Here’s my three cents.
1) Pinning down the number of smokers in a particular area is difficult because people (get ready) will lie about if they smoke and how much they smoke. It’s so hard that the latter number is almost impossible to get with any degree of certainty, even though for medical purposes the number is an important one. Doctor’s are most concerned with the number of pack years someone has, for example: a number calculated by calculating the number of packs one smokes a day, or fraction of a pack one smokes per day, and multiplies it by the years, or fractions of a year one has smoked. At the bottom of his wrap up James T. Arredy asks how it is possible for 3 out of 10 people surveyed to never have been exposed to second hand smoke? In real life, it very well might not be true.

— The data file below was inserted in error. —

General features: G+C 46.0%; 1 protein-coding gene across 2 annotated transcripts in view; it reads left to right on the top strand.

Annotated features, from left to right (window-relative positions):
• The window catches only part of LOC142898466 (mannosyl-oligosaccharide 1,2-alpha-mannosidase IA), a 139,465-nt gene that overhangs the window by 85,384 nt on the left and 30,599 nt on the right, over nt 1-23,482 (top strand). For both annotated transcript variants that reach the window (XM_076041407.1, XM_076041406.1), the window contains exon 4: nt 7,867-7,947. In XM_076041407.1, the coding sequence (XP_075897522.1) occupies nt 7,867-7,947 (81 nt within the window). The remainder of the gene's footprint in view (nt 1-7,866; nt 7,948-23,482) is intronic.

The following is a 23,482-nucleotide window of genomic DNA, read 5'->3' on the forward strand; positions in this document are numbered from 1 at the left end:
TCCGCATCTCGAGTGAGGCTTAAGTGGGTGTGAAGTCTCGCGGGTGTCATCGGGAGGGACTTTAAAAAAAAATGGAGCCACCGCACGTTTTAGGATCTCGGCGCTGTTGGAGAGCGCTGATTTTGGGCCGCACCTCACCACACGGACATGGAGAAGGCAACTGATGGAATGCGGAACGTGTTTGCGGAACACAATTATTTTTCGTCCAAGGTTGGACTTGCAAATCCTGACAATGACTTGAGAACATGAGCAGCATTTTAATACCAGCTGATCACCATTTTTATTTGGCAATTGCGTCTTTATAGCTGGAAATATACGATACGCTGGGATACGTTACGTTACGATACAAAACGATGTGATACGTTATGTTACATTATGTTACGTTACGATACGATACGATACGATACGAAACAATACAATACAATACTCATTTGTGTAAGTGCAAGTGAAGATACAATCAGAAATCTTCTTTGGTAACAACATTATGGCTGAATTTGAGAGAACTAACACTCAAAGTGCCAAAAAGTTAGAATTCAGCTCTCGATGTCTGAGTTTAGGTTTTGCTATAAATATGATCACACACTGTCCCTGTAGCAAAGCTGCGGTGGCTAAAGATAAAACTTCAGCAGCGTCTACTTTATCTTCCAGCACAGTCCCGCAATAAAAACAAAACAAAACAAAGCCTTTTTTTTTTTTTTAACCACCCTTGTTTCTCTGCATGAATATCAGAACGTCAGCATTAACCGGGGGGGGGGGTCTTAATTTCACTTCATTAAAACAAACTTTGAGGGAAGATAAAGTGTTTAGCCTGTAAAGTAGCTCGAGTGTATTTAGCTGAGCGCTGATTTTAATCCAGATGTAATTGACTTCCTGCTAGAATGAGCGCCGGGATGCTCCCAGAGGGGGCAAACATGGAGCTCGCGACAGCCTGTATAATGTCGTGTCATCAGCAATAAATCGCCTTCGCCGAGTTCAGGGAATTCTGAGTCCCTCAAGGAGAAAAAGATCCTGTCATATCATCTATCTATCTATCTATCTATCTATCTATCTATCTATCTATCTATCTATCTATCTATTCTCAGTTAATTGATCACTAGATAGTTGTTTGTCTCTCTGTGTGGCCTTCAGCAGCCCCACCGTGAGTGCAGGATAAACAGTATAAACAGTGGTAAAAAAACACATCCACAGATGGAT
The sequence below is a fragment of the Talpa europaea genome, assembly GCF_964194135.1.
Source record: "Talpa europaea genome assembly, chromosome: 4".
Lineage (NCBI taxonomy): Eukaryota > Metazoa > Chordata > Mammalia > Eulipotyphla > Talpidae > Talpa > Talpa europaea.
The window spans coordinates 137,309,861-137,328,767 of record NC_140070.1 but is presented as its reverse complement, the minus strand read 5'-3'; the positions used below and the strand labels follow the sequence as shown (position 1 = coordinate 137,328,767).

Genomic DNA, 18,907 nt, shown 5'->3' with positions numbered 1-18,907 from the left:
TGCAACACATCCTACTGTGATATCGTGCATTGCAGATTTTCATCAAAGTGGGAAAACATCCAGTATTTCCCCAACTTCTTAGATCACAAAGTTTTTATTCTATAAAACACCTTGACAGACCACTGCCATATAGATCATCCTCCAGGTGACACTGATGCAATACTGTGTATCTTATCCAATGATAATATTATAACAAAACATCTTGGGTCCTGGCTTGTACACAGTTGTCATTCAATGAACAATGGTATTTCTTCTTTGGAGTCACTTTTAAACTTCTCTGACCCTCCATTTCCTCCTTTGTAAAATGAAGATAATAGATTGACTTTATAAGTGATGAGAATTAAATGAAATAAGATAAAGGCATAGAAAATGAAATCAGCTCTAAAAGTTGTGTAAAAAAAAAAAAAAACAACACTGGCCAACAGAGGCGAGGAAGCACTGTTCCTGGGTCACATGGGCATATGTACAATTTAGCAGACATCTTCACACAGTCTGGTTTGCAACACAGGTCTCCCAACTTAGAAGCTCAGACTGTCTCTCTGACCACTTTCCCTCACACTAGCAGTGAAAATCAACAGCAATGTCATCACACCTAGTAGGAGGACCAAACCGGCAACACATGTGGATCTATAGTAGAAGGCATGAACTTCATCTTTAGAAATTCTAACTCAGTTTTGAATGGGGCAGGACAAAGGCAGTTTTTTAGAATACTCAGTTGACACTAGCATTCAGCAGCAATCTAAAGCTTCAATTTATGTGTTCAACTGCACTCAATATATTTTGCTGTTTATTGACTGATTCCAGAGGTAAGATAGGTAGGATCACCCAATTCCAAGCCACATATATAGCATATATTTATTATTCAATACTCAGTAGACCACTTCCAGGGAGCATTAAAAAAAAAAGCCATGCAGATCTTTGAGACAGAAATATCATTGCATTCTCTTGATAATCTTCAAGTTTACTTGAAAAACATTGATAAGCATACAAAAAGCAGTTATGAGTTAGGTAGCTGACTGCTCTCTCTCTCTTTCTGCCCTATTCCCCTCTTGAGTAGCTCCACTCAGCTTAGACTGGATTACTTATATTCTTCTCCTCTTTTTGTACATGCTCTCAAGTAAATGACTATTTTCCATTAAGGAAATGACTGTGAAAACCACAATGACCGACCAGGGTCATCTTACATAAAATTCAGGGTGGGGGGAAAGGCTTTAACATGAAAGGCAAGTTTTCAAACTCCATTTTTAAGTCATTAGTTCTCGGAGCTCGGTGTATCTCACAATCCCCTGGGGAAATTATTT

2.) It’s encouraging to see that with each generational segment, the percentage of women smoking has been cut in half. The youngest generation of men is half as likely to smoke as the 45-64 old group – an encouraging sign though 33% of 15-24 year olds smoking is still too much.
3.) Most lifelong smokers start before the age of 18. The figure for the current generation of 15-24 year olds will likely not rise much beyond current levels.